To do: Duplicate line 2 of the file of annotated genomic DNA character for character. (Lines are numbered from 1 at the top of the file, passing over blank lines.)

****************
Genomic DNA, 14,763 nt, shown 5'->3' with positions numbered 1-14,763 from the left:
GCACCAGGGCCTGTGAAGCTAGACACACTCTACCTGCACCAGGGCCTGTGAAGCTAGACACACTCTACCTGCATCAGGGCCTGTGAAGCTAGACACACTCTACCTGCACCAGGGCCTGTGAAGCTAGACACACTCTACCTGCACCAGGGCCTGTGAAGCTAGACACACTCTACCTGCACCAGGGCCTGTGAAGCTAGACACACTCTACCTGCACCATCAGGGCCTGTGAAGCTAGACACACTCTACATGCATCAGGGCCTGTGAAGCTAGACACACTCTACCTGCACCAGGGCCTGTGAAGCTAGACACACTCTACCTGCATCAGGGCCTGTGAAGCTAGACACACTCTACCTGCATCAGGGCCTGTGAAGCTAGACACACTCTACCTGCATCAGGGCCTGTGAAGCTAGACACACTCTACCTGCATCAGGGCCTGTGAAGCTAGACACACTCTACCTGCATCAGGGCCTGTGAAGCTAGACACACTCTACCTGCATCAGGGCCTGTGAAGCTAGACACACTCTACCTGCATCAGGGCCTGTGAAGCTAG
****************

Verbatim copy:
GCACCAGGGCCTGTGAAGCTAGACACACTCTACCTGCACCAGGGCCTGTGAAGCTAGACACACTCTACCTGCATCAGGGCCTGTGAAGCTAGACACACTCTACCTGCACCAGGGCCTGTGAAGCTAGACACACTCTACCTGCACCAGGGCCTGTGAAGCTAGACACACTCTACCTGCACCAGGGCCTGTGAAGCTAGACACACTCTACCTGCACCATCAGGGCCTGTGAAGCTAGACACACTCTACATGCATCAGGGCCTGTGAAGCTAGACACACTCTACCTGCACCAGGGCCTGTGAAGCTAGACACACTCTACCTGCATCAGGGCCTGTGAAGCTAGACACACTCTACCTGCATCAGGGCCTGTGAAGCTAGACACACTCTACCTGCATCAGGGCCTGTGAAGCTAGACACACTCTACCTGCATCAGGGCCTGTGAAGCTAGACACACTCTACCTGCATCAGGGCCTGTGAAGCTAGACACACTCTACCTGCATCAGGGCCTGTGAAGCTAGACACACTCTACCTGCATCAGGGCCTGTGAAGCTAG